When the site served this comment back, it failed to escape the word "<script>". As a result, the remainder of this comment and all comments that followed were hidden.

I posted the comment a second time, this time escaping it myself on the way in. Hopefully someone can go back into the database and delete the first one.

Sorry Steve!

Is Gemalto’s NIM Secure?

Sunday, March 4th, 2007

In my two most recent security posts, I talked about USB key solutions to Internet security. A comment from Schlum led me to contact Gemalto about a USB product that they promise will make your on-line experience secure. Their YouTube video doesn't give enough information to make any sort of recommendation, so I sent them an email. I asked what differentiates their product from the True Crypt/Portable Firefox key that I carry. Here is their reply:

Hi,

Thank you for your email.
The TrueCrypt seems to be a portable Password wallet and is primarily aimed at user convenience and not security.

The NIM is for now a issuer deployed (by your bank, or stock trading portal or any issuer who needs to make sure that the users are securely logging into their portals and can mutually authenticate them).

There can be multiple issuers who could use the same device avoiding a necklace of devices effect.

The key difference between a password wallet and the NIM is that the NIM is not prone to man-in-the--middle or phishing attacks

I hope that they make a deal with my bank soon, so I can truly evaluate this product. But until then, I don't have any specific information to go by. So I can only make the following general precautionary statements.

Do not use your True Crypt or any other USB key on an untrusted computer. Any USB key that does not have its own processor is no more secure than a floppy disk. Any program on the host computer can read and write data on the USB key. If you mount an encrypted drive, then it becomes clearly visible to any program on that machine. And if you have to enter a password, like you do for True Crypt, then a key logger can steal the password. Just like Gemalto says, the True Crypt/Portable Firefox USB key is for convenience, not for security on unknown systems.

Any device that lacks a processor to perform encryption and decryption must share the key with the host. If the host is compromised, then the key can be stolen. Similarly, any device that lacks a keypad must collect the password from the host. If that host is compromised, the password can be lifted.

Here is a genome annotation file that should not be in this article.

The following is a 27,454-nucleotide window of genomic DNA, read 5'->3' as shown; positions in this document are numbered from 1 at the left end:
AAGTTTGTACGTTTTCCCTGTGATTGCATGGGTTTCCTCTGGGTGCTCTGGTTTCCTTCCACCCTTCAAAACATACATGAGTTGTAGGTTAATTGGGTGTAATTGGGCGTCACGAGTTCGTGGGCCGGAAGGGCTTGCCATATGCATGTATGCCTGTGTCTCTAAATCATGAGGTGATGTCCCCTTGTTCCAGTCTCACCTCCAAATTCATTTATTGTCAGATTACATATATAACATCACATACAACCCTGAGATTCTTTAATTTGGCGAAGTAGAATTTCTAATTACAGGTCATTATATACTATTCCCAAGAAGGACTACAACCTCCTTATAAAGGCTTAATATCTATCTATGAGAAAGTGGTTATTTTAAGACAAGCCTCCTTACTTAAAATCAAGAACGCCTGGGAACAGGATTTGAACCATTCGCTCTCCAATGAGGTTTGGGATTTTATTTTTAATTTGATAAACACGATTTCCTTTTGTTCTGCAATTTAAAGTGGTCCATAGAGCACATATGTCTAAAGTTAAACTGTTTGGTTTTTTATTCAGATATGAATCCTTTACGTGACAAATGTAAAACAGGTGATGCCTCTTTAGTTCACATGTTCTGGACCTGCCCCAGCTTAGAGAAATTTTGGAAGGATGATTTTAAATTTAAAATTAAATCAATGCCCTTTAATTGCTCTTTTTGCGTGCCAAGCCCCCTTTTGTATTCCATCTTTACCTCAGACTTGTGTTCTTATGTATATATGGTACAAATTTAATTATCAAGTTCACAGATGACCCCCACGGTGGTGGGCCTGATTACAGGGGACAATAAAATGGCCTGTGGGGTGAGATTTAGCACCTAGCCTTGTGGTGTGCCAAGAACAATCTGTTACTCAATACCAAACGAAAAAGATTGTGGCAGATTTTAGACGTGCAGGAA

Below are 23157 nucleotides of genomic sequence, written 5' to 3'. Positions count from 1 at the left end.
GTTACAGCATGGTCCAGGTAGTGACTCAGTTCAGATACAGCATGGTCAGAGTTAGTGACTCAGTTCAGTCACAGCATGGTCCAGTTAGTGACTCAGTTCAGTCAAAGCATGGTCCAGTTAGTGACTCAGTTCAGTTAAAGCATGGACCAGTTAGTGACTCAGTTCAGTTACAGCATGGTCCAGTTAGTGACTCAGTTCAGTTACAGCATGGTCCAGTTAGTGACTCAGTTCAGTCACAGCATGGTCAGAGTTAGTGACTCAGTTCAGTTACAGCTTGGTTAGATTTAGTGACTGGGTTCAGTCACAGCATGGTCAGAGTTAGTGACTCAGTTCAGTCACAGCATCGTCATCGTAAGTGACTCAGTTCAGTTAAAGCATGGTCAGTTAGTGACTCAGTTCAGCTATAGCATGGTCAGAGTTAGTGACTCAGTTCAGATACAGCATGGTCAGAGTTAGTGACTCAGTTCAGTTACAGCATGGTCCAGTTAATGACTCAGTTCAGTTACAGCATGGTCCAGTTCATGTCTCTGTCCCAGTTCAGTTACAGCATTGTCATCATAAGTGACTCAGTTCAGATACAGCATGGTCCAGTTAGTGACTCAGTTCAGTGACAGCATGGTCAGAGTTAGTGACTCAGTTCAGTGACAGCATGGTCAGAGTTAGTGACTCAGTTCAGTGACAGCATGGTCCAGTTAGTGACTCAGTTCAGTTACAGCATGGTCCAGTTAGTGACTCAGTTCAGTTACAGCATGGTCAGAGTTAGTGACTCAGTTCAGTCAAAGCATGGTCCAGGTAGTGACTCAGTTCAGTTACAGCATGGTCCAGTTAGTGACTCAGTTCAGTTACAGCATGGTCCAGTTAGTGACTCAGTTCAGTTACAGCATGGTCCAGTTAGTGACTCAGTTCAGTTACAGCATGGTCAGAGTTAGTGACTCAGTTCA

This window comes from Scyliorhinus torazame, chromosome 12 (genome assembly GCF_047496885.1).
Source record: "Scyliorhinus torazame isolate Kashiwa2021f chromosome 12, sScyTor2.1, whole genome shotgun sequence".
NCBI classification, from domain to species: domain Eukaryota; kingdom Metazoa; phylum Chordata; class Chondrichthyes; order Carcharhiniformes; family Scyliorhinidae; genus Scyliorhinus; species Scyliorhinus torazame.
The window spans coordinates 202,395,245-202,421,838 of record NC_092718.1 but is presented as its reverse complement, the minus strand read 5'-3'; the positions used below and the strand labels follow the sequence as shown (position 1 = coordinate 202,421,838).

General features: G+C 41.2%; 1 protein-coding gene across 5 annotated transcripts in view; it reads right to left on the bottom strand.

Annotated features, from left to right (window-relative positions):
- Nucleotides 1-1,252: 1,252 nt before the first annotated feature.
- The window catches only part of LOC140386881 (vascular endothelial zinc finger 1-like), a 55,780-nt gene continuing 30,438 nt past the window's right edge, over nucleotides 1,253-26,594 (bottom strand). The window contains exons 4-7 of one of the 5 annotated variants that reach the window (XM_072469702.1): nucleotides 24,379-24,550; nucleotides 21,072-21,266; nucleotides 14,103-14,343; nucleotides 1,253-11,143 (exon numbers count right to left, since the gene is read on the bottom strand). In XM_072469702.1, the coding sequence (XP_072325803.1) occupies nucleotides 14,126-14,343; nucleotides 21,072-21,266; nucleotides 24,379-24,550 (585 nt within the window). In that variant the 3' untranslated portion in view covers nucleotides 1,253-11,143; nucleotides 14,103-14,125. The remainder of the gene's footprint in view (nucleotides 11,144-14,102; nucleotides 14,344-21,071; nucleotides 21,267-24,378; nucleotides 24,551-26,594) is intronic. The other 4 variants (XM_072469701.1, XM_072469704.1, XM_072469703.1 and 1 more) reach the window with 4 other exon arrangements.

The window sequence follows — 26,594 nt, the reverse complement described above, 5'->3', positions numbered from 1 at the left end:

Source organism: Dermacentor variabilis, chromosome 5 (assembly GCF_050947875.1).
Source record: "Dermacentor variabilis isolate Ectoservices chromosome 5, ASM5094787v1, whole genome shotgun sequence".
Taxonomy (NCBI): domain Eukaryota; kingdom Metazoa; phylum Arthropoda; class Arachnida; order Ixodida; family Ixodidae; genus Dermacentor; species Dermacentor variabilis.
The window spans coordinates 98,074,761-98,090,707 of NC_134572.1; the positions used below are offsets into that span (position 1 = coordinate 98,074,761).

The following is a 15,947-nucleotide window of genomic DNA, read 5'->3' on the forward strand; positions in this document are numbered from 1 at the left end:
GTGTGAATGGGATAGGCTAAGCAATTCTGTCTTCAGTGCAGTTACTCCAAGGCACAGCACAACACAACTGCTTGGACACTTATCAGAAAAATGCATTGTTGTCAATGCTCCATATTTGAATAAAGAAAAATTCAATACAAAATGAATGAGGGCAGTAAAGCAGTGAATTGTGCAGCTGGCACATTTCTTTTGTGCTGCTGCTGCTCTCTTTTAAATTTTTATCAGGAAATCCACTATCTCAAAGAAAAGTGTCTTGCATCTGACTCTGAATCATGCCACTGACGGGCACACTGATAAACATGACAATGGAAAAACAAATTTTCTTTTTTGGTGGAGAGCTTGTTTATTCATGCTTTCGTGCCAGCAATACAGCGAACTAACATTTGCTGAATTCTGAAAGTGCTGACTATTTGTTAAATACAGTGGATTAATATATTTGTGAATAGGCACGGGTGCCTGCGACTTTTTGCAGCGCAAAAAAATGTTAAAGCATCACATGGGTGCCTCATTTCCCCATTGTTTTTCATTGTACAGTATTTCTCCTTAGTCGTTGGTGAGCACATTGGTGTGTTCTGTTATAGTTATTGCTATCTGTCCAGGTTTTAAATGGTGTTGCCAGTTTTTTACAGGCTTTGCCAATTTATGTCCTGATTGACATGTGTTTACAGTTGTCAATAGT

Just remember when using any USB solution: the computer sits between you and your key. A man-in-the-middle attack doesn't have to come from outside the system.

What’s Wrong with Passwords

Thursday, February 15th, 2007

We all have experienced the main problem with passwords on the net today: every site we visit demands that we create one. To be secure, we have to generate a different password for each site. To stay sane, we have to find some way to avoid memorizing them all. My last post provided a secure solution to that problem, but the password system is still flawed.

After the multiple password problem, the next big dilemma is phishing. A nice side-effect of using a secure password cache like a TrueCrypt/Portable Firefox key is that the cache is not fooled by phishing attacks. An attacker cannot fake an SSL URL, so Firefox will not enter your password for you. Since you have created a separate password for each site (you did, right?), and since you haven't memorized any of them, you can't enter your own password yourself. But most people don't go through the trouble of creating a secure portable password cache, so they might still fall for it.

The latest trend is to use SiteKeys to prove that the web site is who they say they are. When you sign up for your on-line banking account, you choose a picture from their list. An attacker wouldn't know which picture you chose, so they can't display the SiteKey to you during a phishing attack. So you only enter your password if you see the key.